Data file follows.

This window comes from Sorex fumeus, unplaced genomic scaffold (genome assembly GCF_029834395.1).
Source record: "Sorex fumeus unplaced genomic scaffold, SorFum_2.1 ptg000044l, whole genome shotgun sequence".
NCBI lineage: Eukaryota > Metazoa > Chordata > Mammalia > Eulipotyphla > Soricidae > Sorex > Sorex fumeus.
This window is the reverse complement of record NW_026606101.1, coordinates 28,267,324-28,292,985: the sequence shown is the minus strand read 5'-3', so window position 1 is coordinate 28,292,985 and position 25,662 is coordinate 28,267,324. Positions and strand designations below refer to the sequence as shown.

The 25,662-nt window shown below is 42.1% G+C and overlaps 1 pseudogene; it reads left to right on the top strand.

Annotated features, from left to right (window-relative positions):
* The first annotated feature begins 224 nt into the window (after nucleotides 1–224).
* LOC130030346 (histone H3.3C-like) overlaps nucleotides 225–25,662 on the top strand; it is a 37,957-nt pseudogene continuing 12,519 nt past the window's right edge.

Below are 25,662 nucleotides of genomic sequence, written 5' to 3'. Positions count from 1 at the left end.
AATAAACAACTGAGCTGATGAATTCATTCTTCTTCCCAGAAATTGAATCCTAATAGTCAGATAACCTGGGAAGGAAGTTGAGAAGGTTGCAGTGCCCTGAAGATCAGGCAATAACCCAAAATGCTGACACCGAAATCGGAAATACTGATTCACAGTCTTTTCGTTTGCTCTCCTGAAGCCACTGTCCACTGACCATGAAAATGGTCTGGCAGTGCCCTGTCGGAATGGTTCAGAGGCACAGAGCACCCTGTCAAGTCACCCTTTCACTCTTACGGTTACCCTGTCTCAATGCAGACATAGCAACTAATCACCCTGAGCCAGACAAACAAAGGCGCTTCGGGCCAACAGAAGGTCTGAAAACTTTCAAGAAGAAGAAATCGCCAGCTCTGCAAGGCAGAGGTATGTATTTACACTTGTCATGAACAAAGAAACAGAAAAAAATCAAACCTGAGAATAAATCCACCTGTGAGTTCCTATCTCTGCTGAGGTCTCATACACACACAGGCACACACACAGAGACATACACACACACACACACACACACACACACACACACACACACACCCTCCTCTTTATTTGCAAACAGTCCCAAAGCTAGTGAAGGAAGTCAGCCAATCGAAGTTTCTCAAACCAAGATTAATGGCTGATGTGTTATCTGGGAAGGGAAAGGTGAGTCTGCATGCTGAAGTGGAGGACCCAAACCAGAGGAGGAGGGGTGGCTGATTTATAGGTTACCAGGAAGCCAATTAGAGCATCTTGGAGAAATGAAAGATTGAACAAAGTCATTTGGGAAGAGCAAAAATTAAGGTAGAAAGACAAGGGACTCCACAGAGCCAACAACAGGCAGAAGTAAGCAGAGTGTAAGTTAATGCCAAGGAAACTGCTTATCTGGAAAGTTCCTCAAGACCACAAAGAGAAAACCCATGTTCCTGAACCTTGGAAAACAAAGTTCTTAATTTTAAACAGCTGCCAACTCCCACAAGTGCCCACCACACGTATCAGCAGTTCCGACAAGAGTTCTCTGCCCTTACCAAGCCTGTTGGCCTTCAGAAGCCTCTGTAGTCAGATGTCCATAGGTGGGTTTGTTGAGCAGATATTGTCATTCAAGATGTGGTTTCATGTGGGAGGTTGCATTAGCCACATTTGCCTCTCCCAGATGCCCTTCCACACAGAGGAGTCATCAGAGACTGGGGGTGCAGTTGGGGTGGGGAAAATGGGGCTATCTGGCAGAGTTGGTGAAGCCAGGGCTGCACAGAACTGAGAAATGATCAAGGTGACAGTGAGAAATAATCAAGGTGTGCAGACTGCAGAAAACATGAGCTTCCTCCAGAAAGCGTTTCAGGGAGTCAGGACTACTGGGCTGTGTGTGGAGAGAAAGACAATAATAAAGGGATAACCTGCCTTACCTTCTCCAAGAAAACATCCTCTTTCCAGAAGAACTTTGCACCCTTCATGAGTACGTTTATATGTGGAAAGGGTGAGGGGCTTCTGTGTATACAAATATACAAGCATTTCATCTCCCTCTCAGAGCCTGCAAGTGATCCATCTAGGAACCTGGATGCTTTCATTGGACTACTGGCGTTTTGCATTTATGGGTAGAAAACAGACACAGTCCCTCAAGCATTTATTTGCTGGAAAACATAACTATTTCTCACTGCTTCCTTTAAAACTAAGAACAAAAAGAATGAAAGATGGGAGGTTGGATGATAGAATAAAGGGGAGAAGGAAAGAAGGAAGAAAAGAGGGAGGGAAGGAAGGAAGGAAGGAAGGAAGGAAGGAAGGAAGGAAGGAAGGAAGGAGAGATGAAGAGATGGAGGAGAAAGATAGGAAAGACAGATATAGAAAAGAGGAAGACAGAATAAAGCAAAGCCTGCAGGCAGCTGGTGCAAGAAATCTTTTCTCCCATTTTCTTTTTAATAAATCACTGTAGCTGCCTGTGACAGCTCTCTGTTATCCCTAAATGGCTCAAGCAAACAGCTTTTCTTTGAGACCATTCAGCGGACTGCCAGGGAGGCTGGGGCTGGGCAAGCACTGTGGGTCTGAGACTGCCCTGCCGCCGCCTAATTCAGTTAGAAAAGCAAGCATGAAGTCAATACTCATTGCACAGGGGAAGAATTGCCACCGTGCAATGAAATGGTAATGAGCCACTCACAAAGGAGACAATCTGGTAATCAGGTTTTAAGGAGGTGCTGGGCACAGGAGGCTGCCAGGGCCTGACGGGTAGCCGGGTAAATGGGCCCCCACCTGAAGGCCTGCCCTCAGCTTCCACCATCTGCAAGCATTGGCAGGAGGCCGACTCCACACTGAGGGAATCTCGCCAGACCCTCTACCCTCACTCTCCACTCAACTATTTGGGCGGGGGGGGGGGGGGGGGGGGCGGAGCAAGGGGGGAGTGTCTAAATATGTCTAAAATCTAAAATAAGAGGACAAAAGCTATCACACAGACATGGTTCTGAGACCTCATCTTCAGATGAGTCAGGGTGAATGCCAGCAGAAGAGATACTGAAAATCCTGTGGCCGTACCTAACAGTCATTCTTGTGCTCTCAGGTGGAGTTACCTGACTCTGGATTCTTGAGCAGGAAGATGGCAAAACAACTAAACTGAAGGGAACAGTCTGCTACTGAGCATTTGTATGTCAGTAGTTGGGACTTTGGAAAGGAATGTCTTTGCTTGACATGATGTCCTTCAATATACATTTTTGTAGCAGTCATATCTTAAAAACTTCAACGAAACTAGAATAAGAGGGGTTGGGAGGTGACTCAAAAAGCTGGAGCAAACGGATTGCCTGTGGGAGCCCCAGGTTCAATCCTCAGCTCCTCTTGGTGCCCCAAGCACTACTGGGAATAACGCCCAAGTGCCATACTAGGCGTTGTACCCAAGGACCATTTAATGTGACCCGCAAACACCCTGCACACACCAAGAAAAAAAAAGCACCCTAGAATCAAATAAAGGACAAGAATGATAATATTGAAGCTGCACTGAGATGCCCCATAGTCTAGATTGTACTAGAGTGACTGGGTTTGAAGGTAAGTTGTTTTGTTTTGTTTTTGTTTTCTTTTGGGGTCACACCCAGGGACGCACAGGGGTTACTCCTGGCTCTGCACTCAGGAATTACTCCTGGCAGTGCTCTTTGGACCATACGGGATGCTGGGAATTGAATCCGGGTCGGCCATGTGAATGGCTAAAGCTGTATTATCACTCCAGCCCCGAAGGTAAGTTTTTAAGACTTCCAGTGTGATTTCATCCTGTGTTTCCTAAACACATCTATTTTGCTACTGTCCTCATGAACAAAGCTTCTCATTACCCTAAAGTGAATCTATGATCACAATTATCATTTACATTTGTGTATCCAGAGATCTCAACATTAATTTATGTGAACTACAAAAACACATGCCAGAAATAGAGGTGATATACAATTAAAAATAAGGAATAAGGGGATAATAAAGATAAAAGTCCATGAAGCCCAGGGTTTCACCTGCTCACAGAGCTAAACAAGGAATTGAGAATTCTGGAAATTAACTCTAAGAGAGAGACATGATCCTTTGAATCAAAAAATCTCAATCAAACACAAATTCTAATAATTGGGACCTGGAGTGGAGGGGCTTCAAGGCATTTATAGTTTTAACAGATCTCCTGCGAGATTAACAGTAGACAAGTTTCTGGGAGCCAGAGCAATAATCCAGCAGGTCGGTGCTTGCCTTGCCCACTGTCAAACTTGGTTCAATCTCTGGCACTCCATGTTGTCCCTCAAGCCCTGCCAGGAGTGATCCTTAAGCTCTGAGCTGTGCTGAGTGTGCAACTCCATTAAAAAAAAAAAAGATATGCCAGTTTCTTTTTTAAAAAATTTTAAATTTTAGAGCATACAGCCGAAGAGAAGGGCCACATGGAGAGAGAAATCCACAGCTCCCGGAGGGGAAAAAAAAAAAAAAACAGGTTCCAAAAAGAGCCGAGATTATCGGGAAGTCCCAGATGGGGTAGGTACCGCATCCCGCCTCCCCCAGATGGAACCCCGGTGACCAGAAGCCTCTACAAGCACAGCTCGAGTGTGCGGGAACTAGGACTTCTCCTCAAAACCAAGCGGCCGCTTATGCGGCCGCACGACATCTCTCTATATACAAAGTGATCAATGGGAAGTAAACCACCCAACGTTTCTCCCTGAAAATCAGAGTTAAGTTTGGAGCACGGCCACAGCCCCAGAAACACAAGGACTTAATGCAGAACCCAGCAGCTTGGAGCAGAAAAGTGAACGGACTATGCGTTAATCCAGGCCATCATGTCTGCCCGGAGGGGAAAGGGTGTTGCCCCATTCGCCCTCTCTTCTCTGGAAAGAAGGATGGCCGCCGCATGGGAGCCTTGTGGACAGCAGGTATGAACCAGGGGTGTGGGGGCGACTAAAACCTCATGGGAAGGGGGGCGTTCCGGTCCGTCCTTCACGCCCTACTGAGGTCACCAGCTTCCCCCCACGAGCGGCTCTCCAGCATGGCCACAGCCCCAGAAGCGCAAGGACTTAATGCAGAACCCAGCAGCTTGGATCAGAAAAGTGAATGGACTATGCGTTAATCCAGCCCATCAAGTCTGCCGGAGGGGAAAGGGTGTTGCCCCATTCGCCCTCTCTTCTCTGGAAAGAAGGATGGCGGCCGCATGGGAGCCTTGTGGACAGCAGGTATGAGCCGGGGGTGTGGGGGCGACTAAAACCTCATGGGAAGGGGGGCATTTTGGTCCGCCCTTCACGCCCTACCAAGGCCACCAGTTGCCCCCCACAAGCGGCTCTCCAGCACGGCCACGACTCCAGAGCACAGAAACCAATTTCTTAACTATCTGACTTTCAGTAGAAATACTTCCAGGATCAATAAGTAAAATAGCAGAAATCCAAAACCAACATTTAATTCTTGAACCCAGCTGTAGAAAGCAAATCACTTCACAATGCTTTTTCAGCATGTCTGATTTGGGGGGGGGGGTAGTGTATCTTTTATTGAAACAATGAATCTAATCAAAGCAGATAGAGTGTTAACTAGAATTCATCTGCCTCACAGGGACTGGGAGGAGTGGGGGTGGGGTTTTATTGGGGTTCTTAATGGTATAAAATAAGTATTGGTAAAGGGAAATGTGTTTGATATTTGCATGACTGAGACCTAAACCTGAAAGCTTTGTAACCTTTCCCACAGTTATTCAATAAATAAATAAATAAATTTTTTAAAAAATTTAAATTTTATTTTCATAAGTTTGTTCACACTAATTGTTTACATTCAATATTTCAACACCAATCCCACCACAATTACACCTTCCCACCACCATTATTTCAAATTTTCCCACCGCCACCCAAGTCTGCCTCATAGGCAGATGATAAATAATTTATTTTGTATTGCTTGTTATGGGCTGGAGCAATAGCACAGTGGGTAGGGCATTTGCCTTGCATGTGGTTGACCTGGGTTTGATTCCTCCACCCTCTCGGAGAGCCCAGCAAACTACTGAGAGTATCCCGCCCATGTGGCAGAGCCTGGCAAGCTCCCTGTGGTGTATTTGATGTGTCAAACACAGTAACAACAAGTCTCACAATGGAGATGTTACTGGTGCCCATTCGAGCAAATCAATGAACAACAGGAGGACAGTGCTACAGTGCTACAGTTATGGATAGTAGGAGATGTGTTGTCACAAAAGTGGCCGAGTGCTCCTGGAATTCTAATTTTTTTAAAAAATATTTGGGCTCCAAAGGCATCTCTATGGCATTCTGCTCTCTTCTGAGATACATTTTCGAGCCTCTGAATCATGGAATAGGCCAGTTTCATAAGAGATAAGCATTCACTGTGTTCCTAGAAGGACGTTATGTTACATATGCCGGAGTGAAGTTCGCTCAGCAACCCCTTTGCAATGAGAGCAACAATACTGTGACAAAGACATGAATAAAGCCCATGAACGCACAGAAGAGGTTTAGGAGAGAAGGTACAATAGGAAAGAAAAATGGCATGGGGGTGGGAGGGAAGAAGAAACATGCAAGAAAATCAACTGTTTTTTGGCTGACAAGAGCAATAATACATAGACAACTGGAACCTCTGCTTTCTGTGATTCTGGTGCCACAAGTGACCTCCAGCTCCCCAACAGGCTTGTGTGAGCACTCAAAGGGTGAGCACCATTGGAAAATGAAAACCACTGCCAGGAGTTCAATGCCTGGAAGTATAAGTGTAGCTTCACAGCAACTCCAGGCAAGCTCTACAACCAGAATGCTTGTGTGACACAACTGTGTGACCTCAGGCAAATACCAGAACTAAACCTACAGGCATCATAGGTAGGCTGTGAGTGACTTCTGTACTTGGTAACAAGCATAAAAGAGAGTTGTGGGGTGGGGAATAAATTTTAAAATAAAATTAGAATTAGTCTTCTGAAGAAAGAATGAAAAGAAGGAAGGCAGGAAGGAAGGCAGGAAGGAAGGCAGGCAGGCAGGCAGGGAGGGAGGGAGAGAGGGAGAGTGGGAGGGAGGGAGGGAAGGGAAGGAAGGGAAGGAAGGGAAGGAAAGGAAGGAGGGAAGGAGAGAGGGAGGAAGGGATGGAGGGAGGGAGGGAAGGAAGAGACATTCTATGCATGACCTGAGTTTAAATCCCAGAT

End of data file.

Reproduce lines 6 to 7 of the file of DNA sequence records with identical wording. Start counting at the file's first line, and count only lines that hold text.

Annotated features, from left to right (window-relative positions):
* The first annotated feature begins 224 nt into the window (after nucleotides 1–224).